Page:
Polio VaccinationPoliomyelitis or Polio is a viral disease that can affect nerves and can lead to partial or full paralysis. It can strike at any age, but affects mainly children under three. Polio is mainly passed through person-to-person (i.e., fecal-oral) contact, and infects those who do not have immunity against the disease. There is no cure for polio, but the disease can be prevented by immunization with polio vaccine.
Oral polio vaccine (OPV) was developed in 1961 by Dr Albert Sabin; OPV is a highly effective, safe and inexpensive vaccine, and has been used in all countries of the world to achieve polio eradication. It spreads in unhealthy, dirty and crowded places mainly in developing countries. In India every month polio booths and camps are established to eradicate this disease.
Influenza VaccinationThis is a viral continagious disease effecting the lungs and wind pipes. It spreads when a person comes in contact with person suffering from this disease. This flu attacks the person as the body does not have enough resistance to fight the disease. Therefore FLU SHOT vaccine is given to protect the body from infectious disease and another to increase the immunity or resistance to safeguard the body from this disease.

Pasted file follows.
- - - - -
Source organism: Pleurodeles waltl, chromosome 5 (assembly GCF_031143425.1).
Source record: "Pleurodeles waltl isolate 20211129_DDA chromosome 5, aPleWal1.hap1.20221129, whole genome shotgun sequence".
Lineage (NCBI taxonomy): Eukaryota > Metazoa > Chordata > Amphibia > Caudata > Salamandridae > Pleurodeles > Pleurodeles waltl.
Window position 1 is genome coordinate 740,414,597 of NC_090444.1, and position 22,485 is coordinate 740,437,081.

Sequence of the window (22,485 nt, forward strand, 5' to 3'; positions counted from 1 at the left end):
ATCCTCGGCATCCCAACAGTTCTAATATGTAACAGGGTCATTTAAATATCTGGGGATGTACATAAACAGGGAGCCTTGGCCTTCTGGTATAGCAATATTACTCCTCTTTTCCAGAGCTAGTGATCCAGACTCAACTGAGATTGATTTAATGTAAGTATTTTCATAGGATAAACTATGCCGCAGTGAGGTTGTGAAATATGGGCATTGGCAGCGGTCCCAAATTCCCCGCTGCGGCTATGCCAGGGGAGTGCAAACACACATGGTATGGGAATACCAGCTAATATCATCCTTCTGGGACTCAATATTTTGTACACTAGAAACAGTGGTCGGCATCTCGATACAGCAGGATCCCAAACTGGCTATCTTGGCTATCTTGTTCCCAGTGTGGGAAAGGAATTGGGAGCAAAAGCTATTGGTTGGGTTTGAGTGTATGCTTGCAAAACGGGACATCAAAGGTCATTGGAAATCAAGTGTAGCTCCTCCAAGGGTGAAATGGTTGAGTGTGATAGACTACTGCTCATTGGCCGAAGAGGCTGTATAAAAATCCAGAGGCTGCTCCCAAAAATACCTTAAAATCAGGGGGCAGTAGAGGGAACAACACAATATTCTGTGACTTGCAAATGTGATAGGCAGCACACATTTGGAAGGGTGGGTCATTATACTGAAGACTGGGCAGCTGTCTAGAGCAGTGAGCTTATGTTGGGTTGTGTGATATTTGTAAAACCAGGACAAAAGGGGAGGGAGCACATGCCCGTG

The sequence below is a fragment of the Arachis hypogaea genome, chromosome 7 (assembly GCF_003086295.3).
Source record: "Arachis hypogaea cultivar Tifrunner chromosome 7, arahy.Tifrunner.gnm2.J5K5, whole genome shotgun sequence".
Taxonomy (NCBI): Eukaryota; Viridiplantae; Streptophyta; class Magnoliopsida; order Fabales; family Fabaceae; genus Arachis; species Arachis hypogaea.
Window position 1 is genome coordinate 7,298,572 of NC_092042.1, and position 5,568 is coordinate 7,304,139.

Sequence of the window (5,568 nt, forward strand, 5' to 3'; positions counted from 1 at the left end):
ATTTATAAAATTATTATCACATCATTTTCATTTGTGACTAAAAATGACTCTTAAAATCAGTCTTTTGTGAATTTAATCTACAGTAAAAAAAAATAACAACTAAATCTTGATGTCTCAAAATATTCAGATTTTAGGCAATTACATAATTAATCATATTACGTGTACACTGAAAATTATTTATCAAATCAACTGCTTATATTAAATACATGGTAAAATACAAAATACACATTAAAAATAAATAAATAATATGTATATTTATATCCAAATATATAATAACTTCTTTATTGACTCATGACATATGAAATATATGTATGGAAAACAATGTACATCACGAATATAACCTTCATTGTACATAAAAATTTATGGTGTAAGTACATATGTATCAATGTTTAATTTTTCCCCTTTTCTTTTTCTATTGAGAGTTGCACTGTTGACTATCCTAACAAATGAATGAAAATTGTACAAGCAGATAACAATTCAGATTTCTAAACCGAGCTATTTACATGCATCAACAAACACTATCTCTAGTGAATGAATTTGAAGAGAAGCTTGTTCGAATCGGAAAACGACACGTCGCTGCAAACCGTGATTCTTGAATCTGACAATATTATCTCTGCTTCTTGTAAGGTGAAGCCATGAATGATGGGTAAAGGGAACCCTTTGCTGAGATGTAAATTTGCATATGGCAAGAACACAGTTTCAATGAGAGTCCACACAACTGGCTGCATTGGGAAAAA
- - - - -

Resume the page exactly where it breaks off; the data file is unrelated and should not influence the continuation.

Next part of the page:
Measles/ Mumps VaccinationMeasles and Mumps are caused by virus causing small pox all over the body. The MMR vaccine is made for this disease. It requires proper vaccination, as it is said that prevention is better than cure.
The MMR vaccine is an immunization shot against measles, mumps, and rubella (also called German measles). It was first developed by Maurice Hilleman while at Merck in the late 1960s. The vaccine is a mixture of three live attenuated viruses, administered via injection. The shot is generally administered to children around the age of one year, with a second dose at the age of 4-5.
Tuberculosis VaccinationTuberculosis (TB), caused by the bacteria ‘Mycobacterium tuberculosis’ claims approximately 2 million lives a year. The figure would rise to 3 million if the list includes HIV positive individuals who die with active TB. It is a disease caused mainly by bacteria affecting the lungs.
When a person inhales air having infected bacteria, he gets infected with TB. Earlier, people mainly suffered with this disease because there was no proper vaccine available. But now, the BCG vaccine is recommended in the prevention of primary tuberculosis, especially to prevent the most serious manifestations of the disease.